Women’s Magazine ABCs January to June 2016: Analysis

22 Aug, 2016, by Ben Blackler

Across the whole women’s fashion and lifestyle sector there was a year on year decline of just 0.5% for the 6 months January – June 2016, which is notably more muted than in recent years and represents a less significant decline than the men’s sector at 1.1%.


The luxury monthlies still remain the most consistent, with Vogue, Harpers, Tatler and Vanity Fair all static compared to the same period in 2015. Arguably the most publicised UK magazine issue of the year was Vogue’s centenary issue. Although it was on sale for a week longer, Vogue chose not the inflate the print run as much they could perhaps have done, to ensure the issue sold out. Going into Autumn, it will be interesting to see if the 2 part documentary airing on BBC2 in September, giving a glimpse into fashion life at Vogue, will have a similar positive boost to the Tatler documentary in 2014.

Elle’s new dynamic distribution began in the first quarter (following a similar approach to Cosmopolitan, taking some of the newsstand copies and giving as free with targeted pop-ups/pick-ups and luxury retail/e-commerce partnerships). This led to increases of nearly 5% both YoY and PoP, unsurprisingly driven by their monitored free distribution, but also by subscriptions. Harpers Bazaar are also expanding their ‘intelligent’ distribution, including royal palaces, museums and galleries, all part of Hearst’s approach to actively follow their audiences rather than relying on people going to the dwindling newsstand.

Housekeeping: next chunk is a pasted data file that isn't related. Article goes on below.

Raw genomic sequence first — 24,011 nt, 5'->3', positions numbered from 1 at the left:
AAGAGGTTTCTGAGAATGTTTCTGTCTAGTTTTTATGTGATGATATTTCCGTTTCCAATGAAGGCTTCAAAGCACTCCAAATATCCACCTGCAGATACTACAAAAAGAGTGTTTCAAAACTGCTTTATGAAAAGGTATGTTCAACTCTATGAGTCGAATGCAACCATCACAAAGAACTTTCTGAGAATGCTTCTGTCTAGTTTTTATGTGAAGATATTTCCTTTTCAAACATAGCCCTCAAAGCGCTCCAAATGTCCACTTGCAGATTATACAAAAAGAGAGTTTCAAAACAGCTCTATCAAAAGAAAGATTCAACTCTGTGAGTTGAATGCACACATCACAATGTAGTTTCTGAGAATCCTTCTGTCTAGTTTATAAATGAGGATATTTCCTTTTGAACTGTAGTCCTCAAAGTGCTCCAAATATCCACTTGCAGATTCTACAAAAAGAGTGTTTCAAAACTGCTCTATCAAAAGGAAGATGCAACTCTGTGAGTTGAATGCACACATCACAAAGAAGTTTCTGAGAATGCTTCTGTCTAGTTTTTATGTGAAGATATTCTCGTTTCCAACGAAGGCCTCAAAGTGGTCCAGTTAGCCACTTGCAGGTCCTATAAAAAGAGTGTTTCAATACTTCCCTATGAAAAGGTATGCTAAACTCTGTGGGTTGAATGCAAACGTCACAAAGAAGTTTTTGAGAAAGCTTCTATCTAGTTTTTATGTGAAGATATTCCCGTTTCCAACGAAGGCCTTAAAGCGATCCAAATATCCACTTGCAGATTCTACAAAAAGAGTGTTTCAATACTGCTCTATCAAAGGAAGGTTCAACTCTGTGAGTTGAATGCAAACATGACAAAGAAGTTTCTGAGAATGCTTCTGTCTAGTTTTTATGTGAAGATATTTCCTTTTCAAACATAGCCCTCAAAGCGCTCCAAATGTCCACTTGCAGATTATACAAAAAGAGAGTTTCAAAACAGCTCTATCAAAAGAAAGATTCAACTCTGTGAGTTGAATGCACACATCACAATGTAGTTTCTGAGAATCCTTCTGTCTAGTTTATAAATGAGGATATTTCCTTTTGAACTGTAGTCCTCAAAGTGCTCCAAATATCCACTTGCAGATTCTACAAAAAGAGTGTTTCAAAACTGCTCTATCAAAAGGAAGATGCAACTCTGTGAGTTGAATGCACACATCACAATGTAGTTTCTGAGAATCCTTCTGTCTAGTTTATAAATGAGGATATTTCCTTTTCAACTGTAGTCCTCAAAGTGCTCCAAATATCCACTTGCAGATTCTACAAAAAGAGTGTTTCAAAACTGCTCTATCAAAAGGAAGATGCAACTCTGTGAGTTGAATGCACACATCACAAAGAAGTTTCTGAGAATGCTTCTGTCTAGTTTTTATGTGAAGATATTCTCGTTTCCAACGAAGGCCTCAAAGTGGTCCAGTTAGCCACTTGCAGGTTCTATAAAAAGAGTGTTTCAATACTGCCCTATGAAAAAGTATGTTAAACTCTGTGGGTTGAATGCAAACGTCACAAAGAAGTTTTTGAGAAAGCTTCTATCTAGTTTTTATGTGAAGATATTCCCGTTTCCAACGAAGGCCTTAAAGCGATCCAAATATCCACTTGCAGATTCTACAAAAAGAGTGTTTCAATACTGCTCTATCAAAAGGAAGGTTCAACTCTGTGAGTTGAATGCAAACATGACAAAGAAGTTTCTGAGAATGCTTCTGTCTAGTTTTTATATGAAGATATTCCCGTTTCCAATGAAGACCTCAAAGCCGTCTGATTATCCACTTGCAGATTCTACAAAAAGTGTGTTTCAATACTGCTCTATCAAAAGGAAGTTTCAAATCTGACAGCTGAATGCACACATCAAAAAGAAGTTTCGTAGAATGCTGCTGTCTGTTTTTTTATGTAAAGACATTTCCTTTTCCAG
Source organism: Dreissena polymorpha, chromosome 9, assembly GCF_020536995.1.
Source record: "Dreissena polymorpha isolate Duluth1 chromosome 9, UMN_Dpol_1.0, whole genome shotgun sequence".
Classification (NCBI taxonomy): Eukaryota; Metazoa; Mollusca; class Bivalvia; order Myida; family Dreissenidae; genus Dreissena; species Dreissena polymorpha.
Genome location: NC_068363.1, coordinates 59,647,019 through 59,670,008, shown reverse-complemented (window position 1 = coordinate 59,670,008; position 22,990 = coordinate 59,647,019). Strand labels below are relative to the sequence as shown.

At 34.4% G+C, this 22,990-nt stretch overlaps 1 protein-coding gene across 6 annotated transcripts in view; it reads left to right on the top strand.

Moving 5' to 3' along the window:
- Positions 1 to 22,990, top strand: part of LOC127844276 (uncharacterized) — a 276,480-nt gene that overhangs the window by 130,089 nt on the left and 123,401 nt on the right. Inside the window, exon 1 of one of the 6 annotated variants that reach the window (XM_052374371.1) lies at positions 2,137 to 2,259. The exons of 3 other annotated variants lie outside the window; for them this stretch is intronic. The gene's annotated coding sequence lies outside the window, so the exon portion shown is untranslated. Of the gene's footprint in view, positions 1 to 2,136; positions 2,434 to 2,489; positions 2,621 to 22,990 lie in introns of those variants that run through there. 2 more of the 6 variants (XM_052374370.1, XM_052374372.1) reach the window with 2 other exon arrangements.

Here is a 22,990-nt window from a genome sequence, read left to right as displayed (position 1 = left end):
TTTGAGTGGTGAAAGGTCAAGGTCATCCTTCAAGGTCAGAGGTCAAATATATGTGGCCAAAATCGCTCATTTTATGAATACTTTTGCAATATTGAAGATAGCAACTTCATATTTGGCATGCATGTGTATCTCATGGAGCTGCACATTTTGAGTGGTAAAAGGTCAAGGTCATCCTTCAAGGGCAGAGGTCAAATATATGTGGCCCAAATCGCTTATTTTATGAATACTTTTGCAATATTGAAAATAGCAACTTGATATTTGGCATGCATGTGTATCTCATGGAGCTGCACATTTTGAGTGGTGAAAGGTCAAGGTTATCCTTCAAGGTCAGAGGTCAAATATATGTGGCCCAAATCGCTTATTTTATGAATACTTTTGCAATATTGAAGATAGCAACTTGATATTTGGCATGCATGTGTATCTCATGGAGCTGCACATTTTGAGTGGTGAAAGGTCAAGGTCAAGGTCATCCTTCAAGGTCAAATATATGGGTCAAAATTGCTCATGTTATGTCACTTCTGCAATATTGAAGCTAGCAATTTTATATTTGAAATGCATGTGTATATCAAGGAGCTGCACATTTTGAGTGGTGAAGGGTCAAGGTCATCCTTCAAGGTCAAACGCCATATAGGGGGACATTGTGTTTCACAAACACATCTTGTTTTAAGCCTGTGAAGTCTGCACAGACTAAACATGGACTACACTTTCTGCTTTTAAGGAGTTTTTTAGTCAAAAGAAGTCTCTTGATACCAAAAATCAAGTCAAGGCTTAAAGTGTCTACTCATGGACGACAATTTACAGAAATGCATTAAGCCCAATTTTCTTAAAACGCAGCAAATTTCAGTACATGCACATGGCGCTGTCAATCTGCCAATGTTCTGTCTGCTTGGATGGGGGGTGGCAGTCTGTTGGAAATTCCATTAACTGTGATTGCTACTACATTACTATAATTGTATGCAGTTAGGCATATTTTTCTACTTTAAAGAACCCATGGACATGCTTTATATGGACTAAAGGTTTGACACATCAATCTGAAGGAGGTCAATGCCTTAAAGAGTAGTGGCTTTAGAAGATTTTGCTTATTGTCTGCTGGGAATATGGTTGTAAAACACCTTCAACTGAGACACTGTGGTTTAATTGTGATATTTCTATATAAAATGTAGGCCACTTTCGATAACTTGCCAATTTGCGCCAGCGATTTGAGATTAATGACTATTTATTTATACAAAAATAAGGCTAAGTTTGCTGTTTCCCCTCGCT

Hello Fashion Monthly saw significant decreases this period, which they have attributed to increasing the price to £1.50 – it is likely it will go back to £1, especially with the likes of Cosmopolitan finding a £1 cover price a real draw. With their now established new distribution model, Cosmopolitan have still delivered growth against the previous period. InStyle and Marie Claire both saw decreases, with brand extensions hoping to balance out – for example Marie Claire’s new Fabled beauty destination (the store has just opened on Tottenham Court Road). Glamour also dropped 14% PoP despite the birthday issue on the 15th May.

Although the free weeklies continue to succeed, other weeklies continue to show bigger drops than the monthlies (notably Look and OK). Grazia have slowed down their decline this period, and will continue to include innovative partnerships such as Facebook Live, another sign that increased brand platforms are needed to excite readers and non-readers.

The digital editions still represent a small proportion of the total numbers, and substantial shifts in the tablet editions therefore don‘t significantly shift the totals. However increases in the digital circulations for both Women’s Health and Good Housekeeping helped contribute to the success of both titles at different ends of the spectrum.